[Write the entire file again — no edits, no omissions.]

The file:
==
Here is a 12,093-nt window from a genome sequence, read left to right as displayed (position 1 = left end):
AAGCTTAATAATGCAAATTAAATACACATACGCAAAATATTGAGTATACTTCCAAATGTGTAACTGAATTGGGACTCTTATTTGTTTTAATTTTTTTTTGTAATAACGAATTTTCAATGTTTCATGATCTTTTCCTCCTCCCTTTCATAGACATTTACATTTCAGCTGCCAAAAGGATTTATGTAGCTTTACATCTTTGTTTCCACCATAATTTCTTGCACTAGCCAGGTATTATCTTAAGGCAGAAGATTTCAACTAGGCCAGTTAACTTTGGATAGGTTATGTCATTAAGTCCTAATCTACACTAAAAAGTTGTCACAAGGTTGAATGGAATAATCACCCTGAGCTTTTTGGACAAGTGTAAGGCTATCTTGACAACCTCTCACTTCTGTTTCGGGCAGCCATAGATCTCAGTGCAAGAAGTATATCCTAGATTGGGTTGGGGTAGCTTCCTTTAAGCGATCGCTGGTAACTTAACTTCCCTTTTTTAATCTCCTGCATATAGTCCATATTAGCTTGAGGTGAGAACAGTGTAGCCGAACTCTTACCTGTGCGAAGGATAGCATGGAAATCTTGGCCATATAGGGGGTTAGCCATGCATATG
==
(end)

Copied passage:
Here is a 12,093-nt window from a genome sequence, read left to right as displayed (position 1 = left end):
AAGCTTAATAATGCAAATTAAATACACATACGCAAAATATTGAGTATACTTCCAAATGTGTAACTGAATTGGGACTCTTATTTGTTTTAATTTTTTTTTGTAATAACGAATTTTCAATGTTTCATGATCTTTTCCTCCTCCCTTTCATAGACATTTACATTTCAGCTGCCAAAAGGATTTATGTAGCTTTACATCTTTGTTTCCACCATAATTTCTTGCACTAGCCAGGTATTATCTTAAGGCAGAAGATTTCAACTAGGCCAGTTAACTTTGGATAGGTTATGTCATTAAGTCCTAATCTACACTAAAAAGTTGTCACAAGGTTGAATGGAATAATCACCCTGAGCTTTTTGGACAAGTGTAAGGCTATCTTGACAACCTCTCACTTCTGTTTCGGGCAGCCATAGATCTCAGTGCAAGAAGTATATCCTAGATTGGGTTGGGGTAGCTTCCTTTAAGCGATCGCTGGTAACTTAACTTCCCTTTTTTAATCTCCTGCATATAGTCCATATTAGCTTGAGGTGAGAACAGTGTAGCCGAACTCTTACCTGTGCGAAGGATAGCATGGAAATCTTGGCCATATAGGGGGTTAGCCATGCATATG